Why Has Pakistan Targeted Informants Who Helped Track Bin Laden?

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Osama bin Laden in Afghanistan, in an April 1998 file photo

In the days following the raid that discovered and killed Osama bin Laden, Pakistan's top spymaster recalled that he had long made his feelings plain to his American allies. Where the two countries' interests meet, Lieut. Gen. Ahmed Shuja Pasha told a select group of journalists, there would be co-operation. But where the U.S.'s interests were deemed to be acting against Pakistan's own, it would be a very different matter. "We'll not help you," the head of Pakistan's Directorate for Inter-Services Intelligence (ISI) quoted himself as telling his American counterparts. "We'll resist you."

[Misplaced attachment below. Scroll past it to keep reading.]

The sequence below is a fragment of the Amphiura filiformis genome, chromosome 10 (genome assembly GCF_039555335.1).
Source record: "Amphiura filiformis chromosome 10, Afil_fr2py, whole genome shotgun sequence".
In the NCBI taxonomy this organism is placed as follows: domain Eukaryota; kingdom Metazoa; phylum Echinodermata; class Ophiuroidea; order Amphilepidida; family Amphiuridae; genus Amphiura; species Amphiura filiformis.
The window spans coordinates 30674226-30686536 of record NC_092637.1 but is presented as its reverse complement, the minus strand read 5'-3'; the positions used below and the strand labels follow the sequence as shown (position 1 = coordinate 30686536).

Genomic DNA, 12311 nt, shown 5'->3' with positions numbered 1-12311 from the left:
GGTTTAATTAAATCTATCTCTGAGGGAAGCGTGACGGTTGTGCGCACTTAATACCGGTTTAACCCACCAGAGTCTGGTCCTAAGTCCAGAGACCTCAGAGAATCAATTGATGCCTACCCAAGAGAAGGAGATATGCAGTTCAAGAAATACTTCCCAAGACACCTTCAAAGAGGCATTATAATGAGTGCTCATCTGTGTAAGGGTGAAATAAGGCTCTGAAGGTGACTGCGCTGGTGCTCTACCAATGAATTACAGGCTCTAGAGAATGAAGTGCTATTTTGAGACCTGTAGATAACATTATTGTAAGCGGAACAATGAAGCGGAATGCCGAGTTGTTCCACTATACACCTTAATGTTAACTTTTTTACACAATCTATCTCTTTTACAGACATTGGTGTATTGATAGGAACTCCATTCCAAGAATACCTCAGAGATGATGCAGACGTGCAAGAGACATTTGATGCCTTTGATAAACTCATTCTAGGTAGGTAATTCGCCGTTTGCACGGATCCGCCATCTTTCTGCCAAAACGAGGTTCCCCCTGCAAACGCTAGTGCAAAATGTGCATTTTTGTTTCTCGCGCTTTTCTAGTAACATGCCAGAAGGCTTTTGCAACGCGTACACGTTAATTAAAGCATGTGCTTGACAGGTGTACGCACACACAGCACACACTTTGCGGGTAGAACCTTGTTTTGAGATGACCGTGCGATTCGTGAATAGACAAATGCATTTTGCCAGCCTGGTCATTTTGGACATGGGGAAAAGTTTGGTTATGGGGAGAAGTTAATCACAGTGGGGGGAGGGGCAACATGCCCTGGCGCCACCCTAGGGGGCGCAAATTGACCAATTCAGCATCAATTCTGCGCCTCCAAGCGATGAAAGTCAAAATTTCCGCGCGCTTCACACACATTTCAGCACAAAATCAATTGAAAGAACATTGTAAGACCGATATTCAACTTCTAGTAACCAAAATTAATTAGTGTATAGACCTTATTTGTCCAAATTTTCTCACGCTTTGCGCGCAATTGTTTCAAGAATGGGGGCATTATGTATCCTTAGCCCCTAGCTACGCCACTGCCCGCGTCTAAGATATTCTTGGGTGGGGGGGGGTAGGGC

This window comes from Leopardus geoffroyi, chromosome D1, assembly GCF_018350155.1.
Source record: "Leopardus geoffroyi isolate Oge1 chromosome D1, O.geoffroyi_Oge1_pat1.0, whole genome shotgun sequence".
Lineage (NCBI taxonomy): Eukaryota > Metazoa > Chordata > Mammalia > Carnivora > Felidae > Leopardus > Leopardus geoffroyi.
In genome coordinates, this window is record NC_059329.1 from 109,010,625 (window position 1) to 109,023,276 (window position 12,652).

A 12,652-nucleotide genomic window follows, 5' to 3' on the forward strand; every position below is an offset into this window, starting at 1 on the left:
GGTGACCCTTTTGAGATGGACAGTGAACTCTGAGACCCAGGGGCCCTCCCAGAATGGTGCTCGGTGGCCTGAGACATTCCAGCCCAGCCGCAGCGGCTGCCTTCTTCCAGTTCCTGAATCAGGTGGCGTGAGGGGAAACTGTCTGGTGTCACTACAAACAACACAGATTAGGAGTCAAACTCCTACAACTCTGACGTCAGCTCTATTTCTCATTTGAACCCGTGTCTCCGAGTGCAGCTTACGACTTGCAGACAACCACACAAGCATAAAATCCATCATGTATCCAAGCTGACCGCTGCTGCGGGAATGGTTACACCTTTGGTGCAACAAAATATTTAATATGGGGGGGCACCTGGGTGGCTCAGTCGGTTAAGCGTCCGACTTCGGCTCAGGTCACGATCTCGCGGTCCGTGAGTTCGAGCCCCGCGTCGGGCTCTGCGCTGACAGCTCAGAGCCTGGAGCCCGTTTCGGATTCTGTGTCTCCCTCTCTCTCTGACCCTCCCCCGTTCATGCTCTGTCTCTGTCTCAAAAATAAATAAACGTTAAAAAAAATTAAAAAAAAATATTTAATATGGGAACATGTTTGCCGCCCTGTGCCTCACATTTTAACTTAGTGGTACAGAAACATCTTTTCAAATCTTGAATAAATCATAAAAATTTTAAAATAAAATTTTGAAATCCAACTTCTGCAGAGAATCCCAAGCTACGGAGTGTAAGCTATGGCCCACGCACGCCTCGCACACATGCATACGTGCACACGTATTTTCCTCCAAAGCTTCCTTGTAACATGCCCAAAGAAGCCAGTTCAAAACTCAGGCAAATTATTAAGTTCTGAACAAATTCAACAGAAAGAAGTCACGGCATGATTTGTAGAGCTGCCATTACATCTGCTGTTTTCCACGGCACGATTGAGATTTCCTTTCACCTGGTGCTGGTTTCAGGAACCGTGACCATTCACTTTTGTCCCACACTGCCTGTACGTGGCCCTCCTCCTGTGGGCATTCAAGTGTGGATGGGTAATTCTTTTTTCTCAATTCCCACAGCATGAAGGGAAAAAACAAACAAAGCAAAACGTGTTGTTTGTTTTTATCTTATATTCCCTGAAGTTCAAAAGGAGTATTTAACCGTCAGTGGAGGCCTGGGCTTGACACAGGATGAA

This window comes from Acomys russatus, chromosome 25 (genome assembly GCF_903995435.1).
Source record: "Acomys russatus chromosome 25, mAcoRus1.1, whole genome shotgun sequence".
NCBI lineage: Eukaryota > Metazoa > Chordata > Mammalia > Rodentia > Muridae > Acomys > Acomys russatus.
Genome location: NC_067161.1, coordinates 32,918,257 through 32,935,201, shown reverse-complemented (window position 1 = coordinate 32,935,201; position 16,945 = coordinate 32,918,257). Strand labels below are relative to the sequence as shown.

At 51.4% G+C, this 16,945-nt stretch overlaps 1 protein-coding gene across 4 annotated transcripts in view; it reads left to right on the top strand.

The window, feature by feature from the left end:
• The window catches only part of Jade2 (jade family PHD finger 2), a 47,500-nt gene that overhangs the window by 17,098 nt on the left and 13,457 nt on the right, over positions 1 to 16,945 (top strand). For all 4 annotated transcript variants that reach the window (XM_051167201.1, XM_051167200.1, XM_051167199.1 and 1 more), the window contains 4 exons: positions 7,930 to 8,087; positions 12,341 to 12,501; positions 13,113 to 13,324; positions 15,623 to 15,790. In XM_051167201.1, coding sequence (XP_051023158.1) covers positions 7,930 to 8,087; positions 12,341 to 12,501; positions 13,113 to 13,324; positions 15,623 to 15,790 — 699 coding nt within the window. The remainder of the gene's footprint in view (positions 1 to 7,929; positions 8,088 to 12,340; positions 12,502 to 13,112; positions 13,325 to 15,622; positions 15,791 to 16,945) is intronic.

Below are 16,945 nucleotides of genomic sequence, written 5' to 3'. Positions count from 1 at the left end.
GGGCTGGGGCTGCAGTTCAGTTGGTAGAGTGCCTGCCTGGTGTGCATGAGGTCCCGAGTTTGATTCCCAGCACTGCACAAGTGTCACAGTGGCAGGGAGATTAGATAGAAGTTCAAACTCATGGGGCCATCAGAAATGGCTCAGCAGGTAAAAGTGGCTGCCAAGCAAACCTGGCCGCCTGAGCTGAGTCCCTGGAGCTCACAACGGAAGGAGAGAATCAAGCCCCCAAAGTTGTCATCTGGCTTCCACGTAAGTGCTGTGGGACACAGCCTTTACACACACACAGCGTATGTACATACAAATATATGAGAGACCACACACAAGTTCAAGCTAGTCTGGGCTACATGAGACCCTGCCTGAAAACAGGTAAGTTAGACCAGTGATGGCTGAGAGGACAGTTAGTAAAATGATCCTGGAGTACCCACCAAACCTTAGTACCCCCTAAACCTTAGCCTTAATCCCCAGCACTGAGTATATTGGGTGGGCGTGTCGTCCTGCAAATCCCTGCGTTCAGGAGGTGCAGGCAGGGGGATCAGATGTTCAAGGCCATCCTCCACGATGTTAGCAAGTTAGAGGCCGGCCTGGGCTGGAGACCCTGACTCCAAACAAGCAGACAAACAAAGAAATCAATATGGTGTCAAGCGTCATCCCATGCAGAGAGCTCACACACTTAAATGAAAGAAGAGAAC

Now, Pasha seems to be making good on that promise. Stung by the embarrassment of bin Laden's discovery in a garrison town just two hours away from the Pakistani capital, and the humiliation of the U.S. carrying out a unilateral raid, the ISI has evidently gone after the Pakistanis who helped them pull it off. Five Pakistani informants, including an Army major, who furnished the CIA with crucial leads about bin Laden's compound have been taken into custody by the ISI, the New York Times reported on Wednesday. On Thursday, a senior Pakistani official told TIME that the only Pakistani remaining in custody is Major Amir Aziz, the Pakistan army medic whose house in Abbottabad was used to monitor Osama bin Laden's compound nearby. The rest of the suspected informants have been released.